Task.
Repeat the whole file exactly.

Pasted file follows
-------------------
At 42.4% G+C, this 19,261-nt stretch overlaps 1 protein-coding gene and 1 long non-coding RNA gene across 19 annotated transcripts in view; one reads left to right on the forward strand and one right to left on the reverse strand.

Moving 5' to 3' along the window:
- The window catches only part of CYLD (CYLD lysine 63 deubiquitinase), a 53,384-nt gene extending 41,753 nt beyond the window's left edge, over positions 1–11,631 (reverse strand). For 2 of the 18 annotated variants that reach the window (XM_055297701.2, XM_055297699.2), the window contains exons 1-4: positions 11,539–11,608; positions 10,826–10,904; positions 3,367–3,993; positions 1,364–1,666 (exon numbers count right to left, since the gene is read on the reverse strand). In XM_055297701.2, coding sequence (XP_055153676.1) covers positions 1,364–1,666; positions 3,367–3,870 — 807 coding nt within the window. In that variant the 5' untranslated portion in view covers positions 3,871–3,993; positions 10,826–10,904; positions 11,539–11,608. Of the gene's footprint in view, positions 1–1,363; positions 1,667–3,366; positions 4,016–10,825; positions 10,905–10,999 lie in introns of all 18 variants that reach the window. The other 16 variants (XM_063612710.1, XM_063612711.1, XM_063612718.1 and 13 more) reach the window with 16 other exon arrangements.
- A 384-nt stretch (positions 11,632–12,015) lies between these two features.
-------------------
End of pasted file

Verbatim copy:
At 42.4% G+C, this 19,261-nt stretch overlaps 1 protein-coding gene and 1 long non-coding RNA gene across 19 annotated transcripts in view; one reads left to right on the forward strand and one right to left on the reverse strand.

Moving 5' to 3' along the window:
- The window catches only part of CYLD (CYLD lysine 63 deubiquitinase), a 53,384-nt gene extending 41,753 nt beyond the window's left edge, over positions 1–11,631 (reverse strand). For 2 of the 18 annotated variants that reach the window (XM_055297701.2, XM_055297699.2), the window contains exons 1-4: positions 11,539–11,608; positions 10,826–10,904; positions 3,367–3,993; positions 1,364–1,666 (exon numbers count right to left, since the gene is read on the reverse strand). In XM_055297701.2, coding sequence (XP_055153676.1) covers positions 1,364–1,666; positions 3,367–3,870 — 807 coding nt within the window. In that variant the 5' untranslated portion in view covers positions 3,871–3,993; positions 10,826–10,904; positions 11,539–11,608. Of the gene's footprint in view, positions 1–1,363; positions 1,667–3,366; positions 4,016–10,825; positions 10,905–10,999 lie in introns of all 18 variants that reach the window. The other 16 variants (XM_063612710.1, XM_063612711.1, XM_063612718.1 and 13 more) reach the window with 16 other exon arrangements.
- A 384-nt stretch (positions 11,632–12,015) lies between these two features.